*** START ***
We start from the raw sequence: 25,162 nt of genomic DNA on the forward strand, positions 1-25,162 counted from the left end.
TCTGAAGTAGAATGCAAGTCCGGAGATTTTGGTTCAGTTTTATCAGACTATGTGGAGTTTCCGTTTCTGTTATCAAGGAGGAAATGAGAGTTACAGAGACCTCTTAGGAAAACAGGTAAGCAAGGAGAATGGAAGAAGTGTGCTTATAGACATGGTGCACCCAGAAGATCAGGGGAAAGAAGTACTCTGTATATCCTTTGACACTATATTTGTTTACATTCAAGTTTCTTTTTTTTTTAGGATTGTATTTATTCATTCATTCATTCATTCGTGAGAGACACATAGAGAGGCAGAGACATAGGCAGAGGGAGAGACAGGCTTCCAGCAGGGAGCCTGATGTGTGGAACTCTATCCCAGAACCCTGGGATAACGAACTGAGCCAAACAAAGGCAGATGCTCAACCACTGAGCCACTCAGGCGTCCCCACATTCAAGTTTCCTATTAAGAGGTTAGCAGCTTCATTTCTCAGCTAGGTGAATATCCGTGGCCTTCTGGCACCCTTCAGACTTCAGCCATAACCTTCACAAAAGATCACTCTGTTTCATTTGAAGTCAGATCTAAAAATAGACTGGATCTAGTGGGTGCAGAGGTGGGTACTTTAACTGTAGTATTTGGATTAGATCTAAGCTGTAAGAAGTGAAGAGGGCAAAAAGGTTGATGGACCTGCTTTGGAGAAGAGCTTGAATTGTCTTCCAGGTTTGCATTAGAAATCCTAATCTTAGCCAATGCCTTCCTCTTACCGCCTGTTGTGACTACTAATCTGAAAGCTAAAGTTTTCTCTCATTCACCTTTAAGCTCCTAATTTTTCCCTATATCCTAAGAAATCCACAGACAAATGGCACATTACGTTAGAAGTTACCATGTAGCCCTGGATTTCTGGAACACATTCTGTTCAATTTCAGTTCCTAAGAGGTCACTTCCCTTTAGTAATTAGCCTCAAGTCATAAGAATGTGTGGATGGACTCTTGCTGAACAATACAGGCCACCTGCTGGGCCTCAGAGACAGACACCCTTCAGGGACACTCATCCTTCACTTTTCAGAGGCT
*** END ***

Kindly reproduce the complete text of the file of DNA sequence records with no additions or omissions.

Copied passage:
We start from the raw sequence: 25,162 nt of genomic DNA on the forward strand, positions 1-25,162 counted from the left end.
TCTGAAGTAGAATGCAAGTCCGGAGATTTTGGTTCAGTTTTATCAGACTATGTGGAGTTTCCGTTTCTGTTATCAAGGAGGAAATGAGAGTTACAGAGACCTCTTAGGAAAACAGGTAAGCAAGGAGAATGGAAGAAGTGTGCTTATAGACATGGTGCACCCAGAAGATCAGGGGAAAGAAGTACTCTGTATATCCTTTGACACTATATTTGTTTACATTCAAGTTTCTTTTTTTTTTAGGATTGTATTTATTCATTCATTCATTCATTCGTGAGAGACACATAGAGAGGCAGAGACATAGGCAGAGGGAGAGACAGGCTTCCAGCAGGGAGCCTGATGTGTGGAACTCTATCCCAGAACCCTGGGATAACGAACTGAGCCAAACAAAGGCAGATGCTCAACCACTGAGCCACTCAGGCGTCCCCACATTCAAGTTTCCTATTAAGAGGTTAGCAGCTTCATTTCTCAGCTAGGTGAATATCCGTGGCCTTCTGGCACCCTTCAGACTTCAGCCATAACCTTCACAAAAGATCACTCTGTTTCATTTGAAGTCAGATCTAAAAATAGACTGGATCTAGTGGGTGCAGAGGTGGGTACTTTAACTGTAGTATTTGGATTAGATCTAAGCTGTAAGAAGTGAAGAGGGCAAAAAGGTTGATGGACCTGCTTTGGAGAAGAGCTTGAATTGTCTTCCAGGTTTGCATTAGAAATCCTAATCTTAGCCAATGCCTTCCTCTTACCGCCTGTTGTGACTACTAATCTGAAAGCTAAAGTTTTCTCTCATTCACCTTTAAGCTCCTAATTTTTCCCTATATCCTAAGAAATCCACAGACAAATGGCACATTACGTTAGAAGTTACCATGTAGCCCTGGATTTCTGGAACACATTCTGTTCAATTTCAGTTCCTAAGAGGTCACTTCCCTTTAGTAATTAGCCTCAAGTCATAAGAATGTGTGGATGGACTCTTGCTGAACAATACAGGCCACCTGCTGGGCCTCAGAGACAGACACCCTTCAGGGACACTCATCCTTCACTTTTCAGAGGCT